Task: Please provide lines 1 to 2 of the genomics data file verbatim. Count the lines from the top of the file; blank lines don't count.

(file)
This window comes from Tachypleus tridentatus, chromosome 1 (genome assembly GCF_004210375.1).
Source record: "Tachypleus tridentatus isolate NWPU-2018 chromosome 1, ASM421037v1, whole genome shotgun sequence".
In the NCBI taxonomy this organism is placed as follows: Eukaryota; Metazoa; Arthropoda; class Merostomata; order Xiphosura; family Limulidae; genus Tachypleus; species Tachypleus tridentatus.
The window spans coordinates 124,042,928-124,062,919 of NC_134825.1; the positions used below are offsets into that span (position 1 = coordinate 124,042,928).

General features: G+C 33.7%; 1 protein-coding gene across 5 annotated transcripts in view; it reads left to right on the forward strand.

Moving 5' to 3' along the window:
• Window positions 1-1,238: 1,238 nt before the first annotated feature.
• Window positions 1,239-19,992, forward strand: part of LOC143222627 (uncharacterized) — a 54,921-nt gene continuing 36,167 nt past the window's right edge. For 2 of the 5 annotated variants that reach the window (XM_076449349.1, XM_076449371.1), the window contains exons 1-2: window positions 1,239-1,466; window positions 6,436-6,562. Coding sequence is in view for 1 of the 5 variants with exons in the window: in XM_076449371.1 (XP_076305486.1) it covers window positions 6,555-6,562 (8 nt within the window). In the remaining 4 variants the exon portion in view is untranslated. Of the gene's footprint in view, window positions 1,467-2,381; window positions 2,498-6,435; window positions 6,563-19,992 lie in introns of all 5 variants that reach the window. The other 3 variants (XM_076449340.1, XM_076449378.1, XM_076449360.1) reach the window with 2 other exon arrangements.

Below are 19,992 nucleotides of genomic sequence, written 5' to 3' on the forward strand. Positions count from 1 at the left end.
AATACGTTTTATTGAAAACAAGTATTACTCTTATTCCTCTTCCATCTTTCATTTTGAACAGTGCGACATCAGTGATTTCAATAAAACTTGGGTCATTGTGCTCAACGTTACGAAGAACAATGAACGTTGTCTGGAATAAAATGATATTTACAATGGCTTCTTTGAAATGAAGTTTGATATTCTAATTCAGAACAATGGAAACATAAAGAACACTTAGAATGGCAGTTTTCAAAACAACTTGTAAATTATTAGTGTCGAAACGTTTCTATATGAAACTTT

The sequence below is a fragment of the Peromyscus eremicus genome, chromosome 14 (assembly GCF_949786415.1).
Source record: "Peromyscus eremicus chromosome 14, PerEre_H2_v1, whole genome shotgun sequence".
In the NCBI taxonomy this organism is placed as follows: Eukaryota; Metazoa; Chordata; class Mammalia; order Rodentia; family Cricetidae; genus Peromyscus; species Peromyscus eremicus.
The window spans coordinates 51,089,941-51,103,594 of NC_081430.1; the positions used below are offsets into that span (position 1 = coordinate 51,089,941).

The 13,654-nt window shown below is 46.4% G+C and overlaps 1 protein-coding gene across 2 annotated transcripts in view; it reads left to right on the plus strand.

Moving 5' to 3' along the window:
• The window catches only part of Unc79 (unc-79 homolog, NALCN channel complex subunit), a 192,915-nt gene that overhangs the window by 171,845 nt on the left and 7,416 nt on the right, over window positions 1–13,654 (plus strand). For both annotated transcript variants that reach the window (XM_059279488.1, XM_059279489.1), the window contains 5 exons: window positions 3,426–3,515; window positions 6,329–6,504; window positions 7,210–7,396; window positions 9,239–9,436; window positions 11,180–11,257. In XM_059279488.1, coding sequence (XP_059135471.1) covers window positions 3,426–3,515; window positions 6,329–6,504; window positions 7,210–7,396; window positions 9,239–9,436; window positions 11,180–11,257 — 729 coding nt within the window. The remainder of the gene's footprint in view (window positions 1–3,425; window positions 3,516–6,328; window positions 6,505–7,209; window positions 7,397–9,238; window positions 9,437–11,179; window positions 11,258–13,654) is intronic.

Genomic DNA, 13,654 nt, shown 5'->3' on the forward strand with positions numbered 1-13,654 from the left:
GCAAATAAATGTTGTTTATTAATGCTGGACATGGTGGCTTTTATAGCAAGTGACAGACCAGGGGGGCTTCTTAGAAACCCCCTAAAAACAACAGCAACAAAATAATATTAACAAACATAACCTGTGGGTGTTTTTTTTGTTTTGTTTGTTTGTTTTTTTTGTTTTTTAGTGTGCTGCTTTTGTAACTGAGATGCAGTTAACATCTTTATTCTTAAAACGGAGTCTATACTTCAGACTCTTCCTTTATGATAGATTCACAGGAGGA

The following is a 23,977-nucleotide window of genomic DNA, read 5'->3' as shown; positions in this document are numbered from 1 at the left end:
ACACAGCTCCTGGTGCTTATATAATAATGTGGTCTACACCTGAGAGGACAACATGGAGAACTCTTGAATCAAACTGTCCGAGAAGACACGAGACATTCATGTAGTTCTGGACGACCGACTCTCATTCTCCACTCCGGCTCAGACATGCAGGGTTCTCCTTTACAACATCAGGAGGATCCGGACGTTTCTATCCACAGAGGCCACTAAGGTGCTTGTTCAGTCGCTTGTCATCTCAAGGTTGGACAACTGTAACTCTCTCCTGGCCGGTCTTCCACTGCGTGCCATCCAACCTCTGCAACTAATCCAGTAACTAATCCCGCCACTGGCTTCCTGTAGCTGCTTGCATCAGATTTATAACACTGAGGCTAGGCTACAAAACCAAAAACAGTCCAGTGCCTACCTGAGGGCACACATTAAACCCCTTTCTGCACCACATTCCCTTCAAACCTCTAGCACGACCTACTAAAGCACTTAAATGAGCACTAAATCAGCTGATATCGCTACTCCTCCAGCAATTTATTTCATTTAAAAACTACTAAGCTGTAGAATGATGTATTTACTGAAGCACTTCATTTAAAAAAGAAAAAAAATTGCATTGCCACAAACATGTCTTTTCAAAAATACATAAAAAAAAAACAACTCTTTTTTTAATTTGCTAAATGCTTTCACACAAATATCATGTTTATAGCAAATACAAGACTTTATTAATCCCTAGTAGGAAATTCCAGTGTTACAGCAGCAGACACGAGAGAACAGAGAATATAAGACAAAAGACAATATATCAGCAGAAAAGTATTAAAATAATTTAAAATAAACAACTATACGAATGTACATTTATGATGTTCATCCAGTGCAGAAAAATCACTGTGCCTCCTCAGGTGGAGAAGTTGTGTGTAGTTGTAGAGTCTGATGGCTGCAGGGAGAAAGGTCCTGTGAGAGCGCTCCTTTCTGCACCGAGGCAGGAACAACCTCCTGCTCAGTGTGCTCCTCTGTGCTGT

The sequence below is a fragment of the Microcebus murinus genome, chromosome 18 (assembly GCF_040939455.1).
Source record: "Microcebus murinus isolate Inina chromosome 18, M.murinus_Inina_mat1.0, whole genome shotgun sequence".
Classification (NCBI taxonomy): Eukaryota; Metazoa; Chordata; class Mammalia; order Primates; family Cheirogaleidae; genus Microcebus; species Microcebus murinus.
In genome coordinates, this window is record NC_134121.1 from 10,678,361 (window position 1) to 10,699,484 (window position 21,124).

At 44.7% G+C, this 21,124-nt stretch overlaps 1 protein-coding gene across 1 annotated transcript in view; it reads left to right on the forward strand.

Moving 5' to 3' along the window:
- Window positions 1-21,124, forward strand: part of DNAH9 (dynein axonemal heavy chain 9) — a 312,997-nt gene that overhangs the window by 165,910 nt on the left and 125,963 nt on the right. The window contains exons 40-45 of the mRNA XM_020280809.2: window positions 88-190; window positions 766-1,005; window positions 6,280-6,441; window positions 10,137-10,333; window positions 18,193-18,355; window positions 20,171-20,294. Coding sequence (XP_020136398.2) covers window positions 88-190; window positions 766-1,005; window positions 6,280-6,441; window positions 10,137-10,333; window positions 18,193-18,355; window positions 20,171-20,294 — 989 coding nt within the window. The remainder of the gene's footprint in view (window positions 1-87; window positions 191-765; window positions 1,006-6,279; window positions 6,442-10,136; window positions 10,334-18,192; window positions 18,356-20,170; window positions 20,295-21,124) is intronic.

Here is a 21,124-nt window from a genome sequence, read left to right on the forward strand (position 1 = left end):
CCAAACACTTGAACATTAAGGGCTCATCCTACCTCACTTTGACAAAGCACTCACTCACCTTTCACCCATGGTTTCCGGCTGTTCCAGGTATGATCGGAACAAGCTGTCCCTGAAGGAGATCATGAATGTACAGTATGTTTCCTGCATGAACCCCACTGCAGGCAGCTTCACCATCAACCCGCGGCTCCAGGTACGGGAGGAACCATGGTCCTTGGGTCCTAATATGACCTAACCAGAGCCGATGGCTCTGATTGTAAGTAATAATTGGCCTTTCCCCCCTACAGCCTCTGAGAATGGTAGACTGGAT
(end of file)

This window comes from Tachypleus tridentatus, chromosome 1 (genome assembly GCF_004210375.1).
Source record: "Tachypleus tridentatus isolate NWPU-2018 chromosome 1, ASM421037v1, whole genome shotgun sequence".